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Minimum Wage Effects on Employment, Substitution, and the Teenage Labor Supply: Evidence from Personnel Data

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  • Laura Giuliano

    ()
    (Department of Economics, University of Miami)

Abstract

Using personnel data from a large U.S. retail firm, I examine the firm’s response to the 1996 federal minimum wage increase. Compulsory increases in average wages had negative but statistically insignificant effects on overall employment. However, increases in the relative wages of teenagers led to significant increases in the relative employment of teenagers, especially younger and more affluent teenagers. Further analysis suggests a pattern consistent with non-competitive models. Where the legislation affected mainly the wages of teenagers and so was only moderately binding, it led both to higher teenage labor market participation and to higher absolute employment of teenagers.

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File URL: http://www.bus.miami.edu/_assets/files/faculty-and-research/academic-departments/eco/eco-working-papers/2011/WP2011-12.pdf
File Function: First version, 2011
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Bibliographic Info

Paper provided by University of Miami, Department of Economics in its series Working Papers with number 2011-12.

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Length: 52 pages
Date of creation: 2011
Date of revision:
Publication status: Forthcoming: Under Review
Handle: RePEc:mia:wpaper:2011-12

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Keywords: minimum wage; employment; teenage employment;

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  1. V. Bhaskar & Ted To, 1996. "Minimum Wages for Ronald McDonald Monopsonies: A Theory of Monopsonistic Competition," Labor and Demography 9603001, EconWPA, revised 21 May 1996.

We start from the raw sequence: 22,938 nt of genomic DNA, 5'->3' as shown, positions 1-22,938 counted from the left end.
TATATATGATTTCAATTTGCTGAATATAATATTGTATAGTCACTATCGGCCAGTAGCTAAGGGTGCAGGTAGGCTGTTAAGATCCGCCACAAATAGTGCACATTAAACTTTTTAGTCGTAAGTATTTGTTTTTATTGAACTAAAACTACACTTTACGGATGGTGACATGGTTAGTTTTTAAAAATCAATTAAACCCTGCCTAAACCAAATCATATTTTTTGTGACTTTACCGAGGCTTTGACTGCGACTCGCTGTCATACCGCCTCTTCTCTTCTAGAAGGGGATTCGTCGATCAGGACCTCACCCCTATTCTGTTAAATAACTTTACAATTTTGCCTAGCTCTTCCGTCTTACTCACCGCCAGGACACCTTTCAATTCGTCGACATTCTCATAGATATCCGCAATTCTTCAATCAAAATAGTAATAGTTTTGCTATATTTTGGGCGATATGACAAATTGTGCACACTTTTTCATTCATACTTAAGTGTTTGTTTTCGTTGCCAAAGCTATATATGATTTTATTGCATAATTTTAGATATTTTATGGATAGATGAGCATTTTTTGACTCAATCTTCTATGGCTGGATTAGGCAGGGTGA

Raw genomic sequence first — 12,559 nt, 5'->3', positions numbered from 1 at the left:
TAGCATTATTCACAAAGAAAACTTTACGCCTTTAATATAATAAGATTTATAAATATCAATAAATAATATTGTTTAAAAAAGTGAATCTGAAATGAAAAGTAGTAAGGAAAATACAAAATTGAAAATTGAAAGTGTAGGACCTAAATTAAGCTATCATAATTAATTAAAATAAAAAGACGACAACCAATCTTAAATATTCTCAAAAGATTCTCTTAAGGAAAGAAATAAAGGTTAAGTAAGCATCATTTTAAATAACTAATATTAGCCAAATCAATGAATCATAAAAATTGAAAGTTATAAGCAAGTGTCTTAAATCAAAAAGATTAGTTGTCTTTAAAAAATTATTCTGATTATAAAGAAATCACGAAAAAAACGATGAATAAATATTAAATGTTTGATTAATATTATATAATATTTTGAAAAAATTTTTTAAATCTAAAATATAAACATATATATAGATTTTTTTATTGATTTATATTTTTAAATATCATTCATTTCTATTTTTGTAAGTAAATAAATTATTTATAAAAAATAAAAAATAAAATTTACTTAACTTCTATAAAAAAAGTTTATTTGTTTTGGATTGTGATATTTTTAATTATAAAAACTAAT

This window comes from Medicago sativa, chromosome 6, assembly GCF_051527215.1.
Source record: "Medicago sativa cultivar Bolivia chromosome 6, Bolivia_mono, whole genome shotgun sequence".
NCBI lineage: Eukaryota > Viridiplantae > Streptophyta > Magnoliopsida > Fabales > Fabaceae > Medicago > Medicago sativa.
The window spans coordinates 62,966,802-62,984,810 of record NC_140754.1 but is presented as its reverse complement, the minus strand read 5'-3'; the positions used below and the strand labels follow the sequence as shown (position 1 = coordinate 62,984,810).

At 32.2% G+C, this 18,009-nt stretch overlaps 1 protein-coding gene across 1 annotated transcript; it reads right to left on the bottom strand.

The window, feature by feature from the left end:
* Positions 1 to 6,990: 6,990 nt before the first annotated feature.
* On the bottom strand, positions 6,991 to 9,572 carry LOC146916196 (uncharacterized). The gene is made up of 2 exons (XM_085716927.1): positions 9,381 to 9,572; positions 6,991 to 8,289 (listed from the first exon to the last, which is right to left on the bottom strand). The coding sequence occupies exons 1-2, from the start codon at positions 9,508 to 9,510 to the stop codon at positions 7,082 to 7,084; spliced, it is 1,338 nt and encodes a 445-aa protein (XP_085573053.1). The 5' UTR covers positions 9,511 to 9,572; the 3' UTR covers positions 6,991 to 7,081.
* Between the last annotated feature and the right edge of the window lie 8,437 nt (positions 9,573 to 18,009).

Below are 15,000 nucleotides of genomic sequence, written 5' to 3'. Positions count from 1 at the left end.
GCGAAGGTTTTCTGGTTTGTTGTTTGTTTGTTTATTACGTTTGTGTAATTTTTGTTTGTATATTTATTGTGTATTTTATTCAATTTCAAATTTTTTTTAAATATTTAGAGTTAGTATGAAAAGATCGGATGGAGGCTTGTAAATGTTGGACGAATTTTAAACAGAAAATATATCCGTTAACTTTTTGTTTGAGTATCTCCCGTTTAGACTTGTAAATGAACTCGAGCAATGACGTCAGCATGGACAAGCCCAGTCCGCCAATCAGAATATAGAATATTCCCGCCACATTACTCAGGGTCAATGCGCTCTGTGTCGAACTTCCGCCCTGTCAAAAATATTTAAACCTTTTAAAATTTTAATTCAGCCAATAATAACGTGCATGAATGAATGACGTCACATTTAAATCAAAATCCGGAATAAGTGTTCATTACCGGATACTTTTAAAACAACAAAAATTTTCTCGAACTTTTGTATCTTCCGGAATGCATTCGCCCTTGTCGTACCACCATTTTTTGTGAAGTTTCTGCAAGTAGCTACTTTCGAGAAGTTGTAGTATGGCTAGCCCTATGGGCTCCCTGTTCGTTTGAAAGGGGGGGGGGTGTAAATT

2. David Card, 1992. "Using Regional Variation in Wages to Measure the Effects of the Federal Minimum Wage," Working Papers 680, Princeton University, Department of Economics, Industrial Relations Section..
  3. Arindrajit Dube & T. William Lester & Michael Reich, 2010. "Minimum Wage Effects Across State Borders: Estimates Using Contiguous Counties," The Review of Economics and Statistics, MIT Press, vol. 92(4), pages 945-964, November.
  4. Allegretto, Sylvia & Dube, Arindrajit & Reich, Michael, 2010. "Do Minimum Wages Really Reduce Teen Employment? Accounting for Heterogeneity and Selectivity in State Panel Data," Institute for Research on Labor and Employment, Working Paper Series qt7jq2q3j8, Institute of Industrial Relations, UC Berkeley.
  5. Pedro Portugal & Ana Rute Cardoso, 2006. "Disentangling the Minimum Wage Puzzle: An Analysis of Worker Accessions and Separations," Journal of the European Economic Association, MIT Press, vol. 4(5), pages 988-1013, 09.
  6. Addison, John T. & Blackburn, McKinley L. & Cotti, Chad, 2008. "The Effect of Minimum Wages on Wages and Employment: County-Level Estimates for the United States," IZA Discussion Papers 3300, Institute for the Study of Labor (IZA).
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Blog mentions

As found by EconAcademics.org, the blog aggregator for Economics research:
  1. Raising the Minimum Wage to $9 Would Harm Most Vulnerable Job Seekers
    by James Sherk in The Foundry on 2013-04-12 17:00:46
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Cited by:
  1. John Schmitt, 2013. "Why Does the Minimum Wage Have No Discernible Effect on Employment?," CEPR Reports and Issue Briefs 2013-04, Center for Economic and Policy Research (CEPR).
  2. Cerejeira, João & Kızılca, Kemal & Portela, Miguel & Sá, Carla, 2012. "Minimum Wage, Fringe Benefits, Overtime Payments and the Gender Wage Gap," IZA Discussion Papers 6370, Institute for the Study of Labor (IZA).
  3. Manning, Alan, 2011. "Imperfect Competition in the Labor Market," Handbook of Labor Economics, Elsevier.
  4. Dube, Arindrajit, 2013. "Minimum Wages and Aggregate Job Growth: Causal Effect or Statistical Artifact?," IZA Discussion Papers 7674, Institute for the Study of Labor (IZA).
  5. Alan Manning, 2010. "Imperfect competition in the labour market," LSE Research Online Documents on Economics 28729, London School of Economics and Political Science, LSE Library.
  6. Addison, John T. & Blackburn, McKinley L. & Cotti, Chad D., 2013. "Minimum wage increases in a recessionary environment," Labour Economics, Elsevier, vol. 23(C), pages 30-39.

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